Evolution 101

Throughout my young academic career, I’ve noticed young students might not always understand evolution. So here is my brief explanation of what evolution is.

Contrary to many popular beliefs, evolution doesn’t have a “goal” nor does it try to make things “more complicated”. It is also not linear.

So this picture. All wrong!

Evolution is actually very random. That’s why it takes so long! The world is 4.5 billion years old. To put evolution into perspective, mammals (mammals that give live birth and have milk glands) are about 250 million years old, arthropods (creepy crawlies like insects and spiders) are about 500 million years old. If evolution had a “goal” or was trying to make things “more intelligent” then we would have spiders doing calculus, or probably inventing ways to live on Mars. This is also why we have something called “vestigial traits”. This means we have features that we no longer use, for example goose bumps. Goose bumps don’t have a use for us anymore, why do we still have them? What about wisdom teeth? If evolution had a purpose, we would have lost these features long ago.

This is a scribble by Darwin in his journal of what he hypothesized evolution to look like. Random, all over the place, and not linear.

Here is a simplified version of evolution: a living thing has a mutation in its DNA that is not harmful (many mutations are) and passes on its DNA to its descendants. Now these descendants will pass on this mutation to their descendants and so on. Mutations can make features disappear – like fur all over a primates body – or appear – like a large brain. Then, behaviourally, that living thing can change to suit this new mutation, like walking on two legs due to a large brain. But again this is all random and takes a very long time for a “good” mutation to occur and the population to accept it – what if no one wanted to mate with a fur-less primate!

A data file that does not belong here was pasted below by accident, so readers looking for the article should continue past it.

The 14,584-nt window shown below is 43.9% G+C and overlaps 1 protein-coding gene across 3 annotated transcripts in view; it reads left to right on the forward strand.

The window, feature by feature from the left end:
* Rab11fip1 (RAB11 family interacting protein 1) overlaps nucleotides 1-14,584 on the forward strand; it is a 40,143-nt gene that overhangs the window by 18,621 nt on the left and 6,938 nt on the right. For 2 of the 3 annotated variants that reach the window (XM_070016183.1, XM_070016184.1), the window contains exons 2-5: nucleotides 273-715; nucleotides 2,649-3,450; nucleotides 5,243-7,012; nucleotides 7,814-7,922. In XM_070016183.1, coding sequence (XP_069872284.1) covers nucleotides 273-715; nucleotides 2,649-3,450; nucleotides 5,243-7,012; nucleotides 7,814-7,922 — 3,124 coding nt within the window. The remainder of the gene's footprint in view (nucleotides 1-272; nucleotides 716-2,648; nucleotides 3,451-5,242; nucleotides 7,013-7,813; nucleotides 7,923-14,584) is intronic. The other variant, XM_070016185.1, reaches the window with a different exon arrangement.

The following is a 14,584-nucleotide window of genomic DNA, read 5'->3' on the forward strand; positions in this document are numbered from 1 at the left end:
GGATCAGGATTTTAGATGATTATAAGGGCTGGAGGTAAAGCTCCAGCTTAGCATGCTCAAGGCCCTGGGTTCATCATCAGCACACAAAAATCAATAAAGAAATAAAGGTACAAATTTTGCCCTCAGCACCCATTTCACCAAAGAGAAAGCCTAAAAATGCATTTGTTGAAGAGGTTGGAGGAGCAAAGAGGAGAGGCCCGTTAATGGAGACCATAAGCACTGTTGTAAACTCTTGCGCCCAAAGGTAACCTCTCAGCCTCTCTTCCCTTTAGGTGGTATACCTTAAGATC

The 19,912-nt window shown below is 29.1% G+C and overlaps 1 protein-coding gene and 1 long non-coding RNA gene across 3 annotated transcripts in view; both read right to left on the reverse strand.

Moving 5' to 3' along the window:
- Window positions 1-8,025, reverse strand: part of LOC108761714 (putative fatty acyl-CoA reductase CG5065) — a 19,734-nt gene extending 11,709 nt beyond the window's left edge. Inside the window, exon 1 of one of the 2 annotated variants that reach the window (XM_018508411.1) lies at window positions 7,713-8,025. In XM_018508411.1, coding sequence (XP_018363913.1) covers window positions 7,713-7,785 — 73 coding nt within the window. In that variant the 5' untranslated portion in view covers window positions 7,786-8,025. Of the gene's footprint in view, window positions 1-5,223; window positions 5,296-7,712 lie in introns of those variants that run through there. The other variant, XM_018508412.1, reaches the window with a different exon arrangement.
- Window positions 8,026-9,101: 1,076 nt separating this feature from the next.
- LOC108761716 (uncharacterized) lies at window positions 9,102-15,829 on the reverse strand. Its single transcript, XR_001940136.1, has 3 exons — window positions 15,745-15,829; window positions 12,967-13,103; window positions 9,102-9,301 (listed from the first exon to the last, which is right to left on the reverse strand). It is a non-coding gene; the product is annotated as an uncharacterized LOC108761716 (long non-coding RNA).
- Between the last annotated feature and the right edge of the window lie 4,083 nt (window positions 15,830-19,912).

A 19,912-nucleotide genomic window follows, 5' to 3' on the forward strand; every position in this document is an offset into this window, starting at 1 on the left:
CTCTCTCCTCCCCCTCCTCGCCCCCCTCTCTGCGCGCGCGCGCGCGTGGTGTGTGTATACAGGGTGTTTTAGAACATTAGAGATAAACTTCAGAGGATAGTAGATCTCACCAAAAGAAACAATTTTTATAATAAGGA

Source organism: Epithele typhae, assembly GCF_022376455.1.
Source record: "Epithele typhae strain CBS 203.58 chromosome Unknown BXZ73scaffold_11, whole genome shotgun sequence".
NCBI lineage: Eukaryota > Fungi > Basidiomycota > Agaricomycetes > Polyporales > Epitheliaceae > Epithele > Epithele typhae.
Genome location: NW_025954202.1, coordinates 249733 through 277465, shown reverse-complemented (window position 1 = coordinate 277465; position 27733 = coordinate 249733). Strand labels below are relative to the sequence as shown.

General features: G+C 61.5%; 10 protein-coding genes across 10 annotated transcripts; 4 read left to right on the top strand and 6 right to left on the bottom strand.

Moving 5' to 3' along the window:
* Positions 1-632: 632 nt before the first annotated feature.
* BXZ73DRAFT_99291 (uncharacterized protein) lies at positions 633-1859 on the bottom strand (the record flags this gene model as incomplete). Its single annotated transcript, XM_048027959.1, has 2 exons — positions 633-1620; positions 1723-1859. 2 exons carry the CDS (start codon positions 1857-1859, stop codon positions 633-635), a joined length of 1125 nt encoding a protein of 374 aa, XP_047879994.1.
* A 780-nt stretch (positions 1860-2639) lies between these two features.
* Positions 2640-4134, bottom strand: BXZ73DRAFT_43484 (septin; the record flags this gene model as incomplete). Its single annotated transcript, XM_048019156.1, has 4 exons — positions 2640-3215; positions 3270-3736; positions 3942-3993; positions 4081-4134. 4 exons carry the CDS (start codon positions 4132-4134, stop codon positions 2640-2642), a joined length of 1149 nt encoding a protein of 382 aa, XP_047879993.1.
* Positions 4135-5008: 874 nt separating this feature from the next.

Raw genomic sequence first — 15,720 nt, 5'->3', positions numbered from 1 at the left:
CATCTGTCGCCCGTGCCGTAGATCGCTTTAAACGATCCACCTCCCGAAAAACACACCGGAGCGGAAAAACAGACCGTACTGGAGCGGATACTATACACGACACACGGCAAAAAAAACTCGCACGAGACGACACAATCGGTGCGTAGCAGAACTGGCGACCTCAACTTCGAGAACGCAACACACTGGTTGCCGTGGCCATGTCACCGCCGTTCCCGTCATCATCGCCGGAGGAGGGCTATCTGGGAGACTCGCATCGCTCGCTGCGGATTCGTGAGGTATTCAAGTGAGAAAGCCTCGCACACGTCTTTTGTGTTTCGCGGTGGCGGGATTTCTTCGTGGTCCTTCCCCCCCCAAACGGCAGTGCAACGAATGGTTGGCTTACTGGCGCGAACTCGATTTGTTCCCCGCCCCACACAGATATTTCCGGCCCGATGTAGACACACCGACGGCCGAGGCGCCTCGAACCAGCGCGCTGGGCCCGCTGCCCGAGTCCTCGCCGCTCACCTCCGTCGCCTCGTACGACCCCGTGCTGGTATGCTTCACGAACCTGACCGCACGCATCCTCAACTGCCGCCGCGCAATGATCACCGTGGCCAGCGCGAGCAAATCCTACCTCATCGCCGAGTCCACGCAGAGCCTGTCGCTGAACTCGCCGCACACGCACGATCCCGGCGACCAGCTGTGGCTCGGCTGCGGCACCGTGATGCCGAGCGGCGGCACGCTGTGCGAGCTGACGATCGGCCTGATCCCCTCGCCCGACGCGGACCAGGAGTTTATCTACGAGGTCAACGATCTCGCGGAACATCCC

Evolution is driven by natural selection. This means that certain traits or mutations that randomly appear may help the living thing to survive, or otherwise the living thing will die. This is also why we may tend to see evolution as always being successful – It’s harder to find find evidence of the living things that didn’t survive for very long if they didn’t change with the environment.

A classic example of evolution is the Darwinian finches. These finches were living their lives on the Galapagos islands just enjoying life. But as the population of birds grows, the resources becomes scarcer. So some birds have smaller beaks than average and decide “hey I’ll start eating the smaller seeds” and start mating with birds with smaller beaks, then perhaps this become a mutation in the DNA. And there you go some birds eat smaller seeds, some birds eat large nuts, some birds ended up dying because they just couldn’t change.

Is evolution still occurring today? Can we evolve living things in the lab/ourselves?

Yes and Yes!

Evolution is never finished, like I mentioned it’s random. Therefore no start line, no finish line.

I evolve animals all the time in the lab. But because evolution is so slow and random, I use animals that can develop and reproduce quickly (some people use plants or microbes). Evolution depends on something passing on it’s genes to the next generation, therefore a quick life cycle is important for me to investigate evolution in real-time. I also eliminate other factors that make evolution more random: I control temperature, competition, which individuals get to mate, which descendants live on, etc.

We also evolve living things through domestication. Fruits, vegetables, pets, farm animals, we’ve evolved all of these living things to suit our needs. We can make fruit sweeter, dogs more docile, cows produce more milk all through evolution!

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